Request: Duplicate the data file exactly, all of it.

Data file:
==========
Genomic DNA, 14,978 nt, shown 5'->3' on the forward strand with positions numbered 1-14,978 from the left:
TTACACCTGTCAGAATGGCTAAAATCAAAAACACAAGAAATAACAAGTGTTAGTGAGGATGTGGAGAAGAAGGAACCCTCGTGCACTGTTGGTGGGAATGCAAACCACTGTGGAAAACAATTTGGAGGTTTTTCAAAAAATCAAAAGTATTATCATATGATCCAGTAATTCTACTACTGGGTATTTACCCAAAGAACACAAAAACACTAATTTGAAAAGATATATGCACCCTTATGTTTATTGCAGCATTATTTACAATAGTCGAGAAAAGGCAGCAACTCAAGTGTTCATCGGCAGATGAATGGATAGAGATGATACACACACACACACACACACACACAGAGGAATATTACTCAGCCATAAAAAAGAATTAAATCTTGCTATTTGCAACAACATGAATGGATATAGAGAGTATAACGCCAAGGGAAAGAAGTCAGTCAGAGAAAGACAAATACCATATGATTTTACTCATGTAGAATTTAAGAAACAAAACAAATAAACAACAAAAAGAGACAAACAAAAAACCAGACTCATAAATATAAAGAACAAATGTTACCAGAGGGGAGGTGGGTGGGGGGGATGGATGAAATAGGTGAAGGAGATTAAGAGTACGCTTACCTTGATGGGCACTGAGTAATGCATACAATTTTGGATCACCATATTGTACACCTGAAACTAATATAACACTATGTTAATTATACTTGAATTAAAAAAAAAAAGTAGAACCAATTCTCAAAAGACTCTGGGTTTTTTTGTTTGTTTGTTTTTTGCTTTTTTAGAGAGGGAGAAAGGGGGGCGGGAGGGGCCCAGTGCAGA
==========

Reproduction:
Genomic DNA, 14,978 nt, shown 5'->3' on the forward strand with positions numbered 1-14,978 from the left:
TTACACCTGTCAGAATGGCTAAAATCAAAAACACAAGAAATAACAAGTGTTAGTGAGGATGTGGAGAAGAAGGAACCCTCGTGCACTGTTGGTGGGAATGCAAACCACTGTGGAAAACAATTTGGAGGTTTTTCAAAAAATCAAAAGTATTATCATATGATCCAGTAATTCTACTACTGGGTATTTACCCAAAGAACACAAAAACACTAATTTGAAAAGATATATGCACCCTTATGTTTATTGCAGCATTATTTACAATAGTCGAGAAAAGGCAGCAACTCAAGTGTTCATCGGCAGATGAATGGATAGAGATGATACACACACACACACACACACACACAGAGGAATATTACTCAGCCATAAAAAAGAATTAAATCTTGCTATTTGCAACAACATGAATGGATATAGAGAGTATAACGCCAAGGGAAAGAAGTCAGTCAGAGAAAGACAAATACCATATGATTTTACTCATGTAGAATTTAAGAAACAAAACAAATAAACAACAAAAAGAGACAAACAAAAAACCAGACTCATAAATATAAAGAACAAATGTTACCAGAGGGGAGGTGGGTGGGGGGGATGGATGAAATAGGTGAAGGAGATTAAGAGTACGCTTACCTTGATGGGCACTGAGTAATGCATACAATTTTGGATCACCATATTGTACACCTGAAACTAATATAACACTATGTTAATTATACTTGAATTAAAAAAAAAAAGTAGAACCAATTCTCAAAAGACTCTGGGTTTTTTTGTTTGTTTGTTTTTTGCTTTTTTAGAGAGGGAGAAAGGGGGGCGGGAGGGGCCCAGTGCAGA